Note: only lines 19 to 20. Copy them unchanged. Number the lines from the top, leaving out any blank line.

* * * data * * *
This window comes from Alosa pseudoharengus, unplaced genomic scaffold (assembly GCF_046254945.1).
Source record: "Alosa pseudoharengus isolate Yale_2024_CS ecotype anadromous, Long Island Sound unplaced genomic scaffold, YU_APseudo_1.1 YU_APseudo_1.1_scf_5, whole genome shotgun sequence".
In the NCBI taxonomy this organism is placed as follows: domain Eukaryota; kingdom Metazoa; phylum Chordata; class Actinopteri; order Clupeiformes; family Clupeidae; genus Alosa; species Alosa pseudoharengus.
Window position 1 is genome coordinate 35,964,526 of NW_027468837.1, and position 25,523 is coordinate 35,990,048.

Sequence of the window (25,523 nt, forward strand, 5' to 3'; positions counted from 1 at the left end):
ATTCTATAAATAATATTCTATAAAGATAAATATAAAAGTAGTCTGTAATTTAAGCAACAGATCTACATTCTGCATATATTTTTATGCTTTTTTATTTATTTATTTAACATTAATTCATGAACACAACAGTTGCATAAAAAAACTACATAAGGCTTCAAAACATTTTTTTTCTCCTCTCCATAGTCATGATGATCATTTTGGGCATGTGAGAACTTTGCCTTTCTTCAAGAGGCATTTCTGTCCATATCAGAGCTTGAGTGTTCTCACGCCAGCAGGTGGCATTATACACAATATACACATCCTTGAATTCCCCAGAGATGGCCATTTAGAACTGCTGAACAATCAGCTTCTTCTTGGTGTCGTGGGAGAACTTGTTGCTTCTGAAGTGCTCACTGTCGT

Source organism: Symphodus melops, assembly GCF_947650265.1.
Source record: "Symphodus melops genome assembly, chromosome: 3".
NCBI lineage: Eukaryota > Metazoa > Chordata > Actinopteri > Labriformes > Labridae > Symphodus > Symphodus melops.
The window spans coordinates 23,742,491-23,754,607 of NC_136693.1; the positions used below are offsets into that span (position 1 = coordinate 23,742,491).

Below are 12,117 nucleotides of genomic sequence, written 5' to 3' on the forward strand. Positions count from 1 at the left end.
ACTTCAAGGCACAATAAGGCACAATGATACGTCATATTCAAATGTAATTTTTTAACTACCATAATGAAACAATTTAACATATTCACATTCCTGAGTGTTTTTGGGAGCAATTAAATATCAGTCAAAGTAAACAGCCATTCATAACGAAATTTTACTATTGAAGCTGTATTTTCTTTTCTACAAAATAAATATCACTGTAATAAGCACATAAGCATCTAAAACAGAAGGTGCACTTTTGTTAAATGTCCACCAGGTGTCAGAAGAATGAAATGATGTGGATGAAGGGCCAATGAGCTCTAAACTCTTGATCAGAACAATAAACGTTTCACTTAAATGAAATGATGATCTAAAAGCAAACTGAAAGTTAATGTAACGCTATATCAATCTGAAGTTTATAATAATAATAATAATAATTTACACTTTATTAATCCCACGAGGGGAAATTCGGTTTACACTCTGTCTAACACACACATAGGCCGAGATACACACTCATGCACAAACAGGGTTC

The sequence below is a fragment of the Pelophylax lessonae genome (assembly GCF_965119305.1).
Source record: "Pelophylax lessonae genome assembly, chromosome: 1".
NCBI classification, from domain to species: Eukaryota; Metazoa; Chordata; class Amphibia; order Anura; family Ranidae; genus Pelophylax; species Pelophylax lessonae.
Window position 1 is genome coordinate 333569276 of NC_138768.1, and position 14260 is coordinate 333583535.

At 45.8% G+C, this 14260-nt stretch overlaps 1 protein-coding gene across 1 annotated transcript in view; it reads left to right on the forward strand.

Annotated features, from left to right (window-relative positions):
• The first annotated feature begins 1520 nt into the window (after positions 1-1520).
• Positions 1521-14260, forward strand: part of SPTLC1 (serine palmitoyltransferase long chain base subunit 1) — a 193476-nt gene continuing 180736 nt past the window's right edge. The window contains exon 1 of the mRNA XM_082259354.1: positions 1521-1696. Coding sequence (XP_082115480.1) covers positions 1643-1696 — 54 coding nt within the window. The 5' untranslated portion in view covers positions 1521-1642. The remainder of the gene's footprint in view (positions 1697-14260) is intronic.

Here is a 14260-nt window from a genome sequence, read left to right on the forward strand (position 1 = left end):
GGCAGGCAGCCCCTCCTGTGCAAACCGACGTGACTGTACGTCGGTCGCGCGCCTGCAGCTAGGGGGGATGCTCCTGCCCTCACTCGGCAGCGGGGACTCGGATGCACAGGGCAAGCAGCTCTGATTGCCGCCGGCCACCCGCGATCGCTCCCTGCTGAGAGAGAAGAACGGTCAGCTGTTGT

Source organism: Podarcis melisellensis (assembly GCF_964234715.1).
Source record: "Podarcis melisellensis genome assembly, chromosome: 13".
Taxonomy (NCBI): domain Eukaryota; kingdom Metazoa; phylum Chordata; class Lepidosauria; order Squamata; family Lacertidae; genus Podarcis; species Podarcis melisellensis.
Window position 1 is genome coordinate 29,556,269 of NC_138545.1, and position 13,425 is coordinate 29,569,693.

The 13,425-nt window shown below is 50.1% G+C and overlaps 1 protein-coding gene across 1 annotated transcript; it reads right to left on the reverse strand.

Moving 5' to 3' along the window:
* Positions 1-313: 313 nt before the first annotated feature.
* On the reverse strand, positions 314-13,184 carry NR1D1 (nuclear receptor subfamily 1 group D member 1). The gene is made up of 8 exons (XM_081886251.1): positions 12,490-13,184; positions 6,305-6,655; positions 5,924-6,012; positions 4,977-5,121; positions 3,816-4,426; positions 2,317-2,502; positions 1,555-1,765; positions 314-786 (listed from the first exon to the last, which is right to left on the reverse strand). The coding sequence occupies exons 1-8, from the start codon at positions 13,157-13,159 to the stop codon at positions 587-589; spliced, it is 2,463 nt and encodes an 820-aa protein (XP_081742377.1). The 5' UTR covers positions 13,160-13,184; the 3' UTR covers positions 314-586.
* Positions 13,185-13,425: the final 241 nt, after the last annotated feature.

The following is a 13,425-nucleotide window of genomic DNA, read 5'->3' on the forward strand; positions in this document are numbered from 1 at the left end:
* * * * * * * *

• The first annotated feature begins 1520 nt into the window (after positions 1-1520).
• Positions 1521-14260, forward strand: part of SPTLC1 (serine palmitoyltransferase long chain base subunit 1) — a 193476-nt gene continuing 180736 nt past the window's right edge. The window contains exon 1 of the mRNA XM_082259354.1: positions 1521-1696. Coding sequence (XP_082115480.1) covers positions 1643-1696 — 54 coding nt within the window. The 5' untranslated portion in view covers positions 1521-1642. The remainder of the gene's footprint in view (positions 1697-14260) is intronic.